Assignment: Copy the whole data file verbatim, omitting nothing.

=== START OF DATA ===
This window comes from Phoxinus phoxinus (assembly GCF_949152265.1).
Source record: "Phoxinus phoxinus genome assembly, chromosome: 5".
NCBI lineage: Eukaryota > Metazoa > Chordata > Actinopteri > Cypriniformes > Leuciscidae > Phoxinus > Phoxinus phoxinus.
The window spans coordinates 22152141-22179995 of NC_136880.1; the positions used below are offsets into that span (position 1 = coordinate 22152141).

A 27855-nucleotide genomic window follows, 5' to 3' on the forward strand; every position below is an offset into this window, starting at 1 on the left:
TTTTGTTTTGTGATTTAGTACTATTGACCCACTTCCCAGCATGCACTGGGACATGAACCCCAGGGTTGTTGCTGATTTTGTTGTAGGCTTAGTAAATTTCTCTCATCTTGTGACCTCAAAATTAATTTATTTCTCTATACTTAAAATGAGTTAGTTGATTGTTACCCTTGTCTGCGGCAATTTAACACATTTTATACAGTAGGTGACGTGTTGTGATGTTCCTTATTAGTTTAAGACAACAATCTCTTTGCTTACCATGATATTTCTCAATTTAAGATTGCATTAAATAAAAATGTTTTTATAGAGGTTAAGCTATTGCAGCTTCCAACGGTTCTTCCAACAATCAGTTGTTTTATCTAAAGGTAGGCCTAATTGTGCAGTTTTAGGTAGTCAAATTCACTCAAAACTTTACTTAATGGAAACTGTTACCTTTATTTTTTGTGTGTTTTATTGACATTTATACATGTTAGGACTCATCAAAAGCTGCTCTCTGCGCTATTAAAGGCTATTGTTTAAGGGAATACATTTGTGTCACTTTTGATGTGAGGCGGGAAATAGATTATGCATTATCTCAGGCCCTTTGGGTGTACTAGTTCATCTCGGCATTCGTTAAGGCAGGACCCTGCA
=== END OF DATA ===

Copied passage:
This window comes from Phoxinus phoxinus (assembly GCF_949152265.1).
Source record: "Phoxinus phoxinus genome assembly, chromosome: 5".
NCBI lineage: Eukaryota > Metazoa > Chordata > Actinopteri > Cypriniformes > Leuciscidae > Phoxinus > Phoxinus phoxinus.
The window spans coordinates 22152141-22179995 of NC_136880.1; the positions used below are offsets into that span (position 1 = coordinate 22152141).

A 27855-nucleotide genomic window follows, 5' to 3' on the forward strand; every position below is an offset into this window, starting at 1 on the left:
TTTTGTTTTGTGATTTAGTACTATTGACCCACTTCCCAGCATGCACTGGGACATGAACCCCAGGGTTGTTGCTGATTTTGTTGTAGGCTTAGTAAATTTCTCTCATCTTGTGACCTCAAAATTAATTTATTTCTCTATACTTAAAATGAGTTAGTTGATTGTTACCCTTGTCTGCGGCAATTTAACACATTTTATACAGTAGGTGACGTGTTGTGATGTTCCTTATTAGTTTAAGACAACAATCTCTTTGCTTACCATGATATTTCTCAATTTAAGATTGCATTAAATAAAAATGTTTTTATAGAGGTTAAGCTATTGCAGCTTCCAACGGTTCTTCCAACAATCAGTTGTTTTATCTAAAGGTAGGCCTAATTGTGCAGTTTTAGGTAGTCAAATTCACTCAAAACTTTACTTAATGGAAACTGTTACCTTTATTTTTTGTGTGTTTTATTGACATTTATACATGTTAGGACTCATCAAAAGCTGCTCTCTGCGCTATTAAAGGCTATTGTTTAAGGGAATACATTTGTGTCACTTTTGATGTGAGGCGGGAAATAGATTATGCATTATCTCAGGCCCTTTGGGTGTACTAGTTCATCTCGGCATTCGTTAAGGCAGGACCCTGCA